Here, some staff picks of smart, funny, bizarre and cool stuff on the interwebs this week: Happy Birthday, Upworthy! Here are 11 lessons our friends at Upworthy learned in their first year on the Internet. [Upworthy] Jay Horwitz, media relations director for the Mets, is the Barry Bonds of butt dialing. He frequently booty calls […]Continue reading
Why you should listen
David McCandless makes infographics -- simple, elegant ways to see information that might be too complex or too big, small, abstract or scattered to otherwise be grasped. In his new book, Information Is Beautiful (in the US, it's being called The Visual Miscellaneum), McCandless and his cadre of info designers take a spin through the world of visualized data, from hard stats on politics and climate to daffy but no less important trends in pop music.
McCandless' genius is not so much in finding jazzy new ways to show data -- the actual graphics aren't the real innovation here -- as in finding fresh ways to combine datasets to let them ping and prod each other. Reporting the number of drug deaths in the UK every year is interesting; but mapping that data onto the number of drug deaths reported by the UK press, broken down by drug, is utterly fascinating (more deaths by marijuana were reported than in fact occurred, by a factor of 484%). McCandless contributes a monthly big-think graphic to the Guardian's Data Blog, and makes viral graphics for his blog Information Is Beautiful.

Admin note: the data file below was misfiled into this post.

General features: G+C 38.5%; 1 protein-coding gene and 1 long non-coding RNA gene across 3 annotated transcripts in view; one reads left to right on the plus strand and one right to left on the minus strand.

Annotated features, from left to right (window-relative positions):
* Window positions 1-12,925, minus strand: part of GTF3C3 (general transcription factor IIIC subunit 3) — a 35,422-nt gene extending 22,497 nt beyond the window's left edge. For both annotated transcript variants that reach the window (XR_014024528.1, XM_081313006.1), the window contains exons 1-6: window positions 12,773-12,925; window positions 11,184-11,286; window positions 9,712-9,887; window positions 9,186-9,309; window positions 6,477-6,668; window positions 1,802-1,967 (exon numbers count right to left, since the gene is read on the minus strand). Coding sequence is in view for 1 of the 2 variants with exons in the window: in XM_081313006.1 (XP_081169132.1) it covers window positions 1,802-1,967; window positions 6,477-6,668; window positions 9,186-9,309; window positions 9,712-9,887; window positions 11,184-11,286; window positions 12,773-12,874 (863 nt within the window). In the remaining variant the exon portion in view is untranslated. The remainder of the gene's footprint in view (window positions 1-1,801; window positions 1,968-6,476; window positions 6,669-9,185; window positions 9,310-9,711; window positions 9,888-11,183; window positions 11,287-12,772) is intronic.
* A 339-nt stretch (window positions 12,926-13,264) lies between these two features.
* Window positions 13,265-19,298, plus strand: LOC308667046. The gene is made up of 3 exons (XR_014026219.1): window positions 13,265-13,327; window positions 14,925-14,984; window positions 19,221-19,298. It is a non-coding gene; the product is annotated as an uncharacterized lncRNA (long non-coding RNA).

"What others say"
David McCandless’ TED talks
David McCandless on the TED Blog
How many detectable alien civilizations are out there in our galaxy? In 1961, astronomer Frank Drake developed an equation to estimate the number. Now data journalist David McCandless, who gave the talk “The beauty of data visualization” at TEDGlobal 2010, has created an information graphic for the BBC calculating the Drake Equation — with a […]Continue reading